The body belonging to John Arum, an experienced mountain climber, was seen from a National Park Service helicopter at about the 7,700-foot level of the 8,500-foot Storm King mountain, park spokeswoman Kerry Olson said.
Previous flights had been made in this area, but recent snow melt made it possible to locate the 49-year-old Seattle environmental attorney's body on Friday, she said.
It wasn't possible to either reach or retrieve the body, but Olson said it was clear to searchers in the helicopter that Arum was dead.
"There was no doubt of that," she said, adding it appeared that Arum had fallen.
The search began Monday after Arum failed to return from a solo weekend trip to climb the mountain, which family members said was part of his goal of reaching the summit of the 100 highest peaks in the state.
"His plan was to climb Storm King on Saturday, so it's probably a safe assumption that he fell that day," Olson said.
Arum's larger backpack was found Wednesday on a trail on the mountain's less arduous south side, Olson said. His small day pack was found Thursday and Olson said his body was found about 300 feet below that spot in an extremely steep area with a lot of loose rock.
About 20 people, some using trained search dogs, were out earlier Friday, along with four helicopters, two of them King County sheriff's aircraft with heat-seeking equipment. Counting coordinators and support workers, about 50 people were involved in the search, Olson said.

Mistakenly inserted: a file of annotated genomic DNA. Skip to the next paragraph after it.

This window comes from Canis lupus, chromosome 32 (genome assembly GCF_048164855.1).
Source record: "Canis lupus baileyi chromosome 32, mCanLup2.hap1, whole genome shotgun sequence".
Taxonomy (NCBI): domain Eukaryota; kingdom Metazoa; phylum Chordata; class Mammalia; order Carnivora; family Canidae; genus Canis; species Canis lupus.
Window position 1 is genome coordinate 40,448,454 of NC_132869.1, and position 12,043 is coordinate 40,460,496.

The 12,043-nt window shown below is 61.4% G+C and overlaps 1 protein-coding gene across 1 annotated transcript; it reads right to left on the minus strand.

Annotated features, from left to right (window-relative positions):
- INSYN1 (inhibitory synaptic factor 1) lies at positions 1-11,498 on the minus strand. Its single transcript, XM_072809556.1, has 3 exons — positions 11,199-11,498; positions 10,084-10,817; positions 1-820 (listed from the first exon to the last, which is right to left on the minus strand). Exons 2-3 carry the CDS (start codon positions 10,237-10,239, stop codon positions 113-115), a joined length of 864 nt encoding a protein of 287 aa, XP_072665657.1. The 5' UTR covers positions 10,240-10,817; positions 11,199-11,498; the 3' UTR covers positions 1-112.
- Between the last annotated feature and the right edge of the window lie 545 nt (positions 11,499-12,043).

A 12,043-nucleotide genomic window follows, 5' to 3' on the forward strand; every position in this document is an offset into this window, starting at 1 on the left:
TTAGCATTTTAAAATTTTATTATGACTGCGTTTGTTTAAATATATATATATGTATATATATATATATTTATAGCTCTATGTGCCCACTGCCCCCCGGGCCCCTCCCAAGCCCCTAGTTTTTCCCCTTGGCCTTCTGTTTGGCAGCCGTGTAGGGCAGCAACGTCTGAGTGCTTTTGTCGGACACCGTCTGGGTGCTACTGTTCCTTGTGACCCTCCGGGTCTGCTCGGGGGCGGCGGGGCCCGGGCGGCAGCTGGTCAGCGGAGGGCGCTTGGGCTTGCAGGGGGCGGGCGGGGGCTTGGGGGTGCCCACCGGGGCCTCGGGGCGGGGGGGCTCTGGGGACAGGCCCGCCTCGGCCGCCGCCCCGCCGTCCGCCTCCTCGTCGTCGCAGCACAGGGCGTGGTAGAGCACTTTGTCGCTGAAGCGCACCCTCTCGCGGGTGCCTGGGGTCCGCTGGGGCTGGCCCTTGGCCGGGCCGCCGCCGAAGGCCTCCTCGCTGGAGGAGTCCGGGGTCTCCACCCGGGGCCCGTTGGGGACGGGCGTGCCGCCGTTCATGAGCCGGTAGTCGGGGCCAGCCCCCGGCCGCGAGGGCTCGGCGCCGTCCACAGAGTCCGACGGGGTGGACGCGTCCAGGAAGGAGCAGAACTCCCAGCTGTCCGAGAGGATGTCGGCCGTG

National Park Service workers were trying to develop a plan to recover the body, which is in an area so difficult "that people can't rappel down or climb up to it," she said.
Friday's weather was clear, with temperatures in the 80s. However, the National Weather Service has forecast that clouds will move in with a chance of rain Saturday.
Earlier this week, Bob Arum left Los Angeles to join park rangers coordinating the effort. He had been on a three-city tour promoting the Nov. 13 fight between Manny Pacquiao and Antonio Margarito at Cowboys Stadium in Arlington, Texas. His stepson, Todd duBoef, took over the tour that also stopped in New York and Dallas.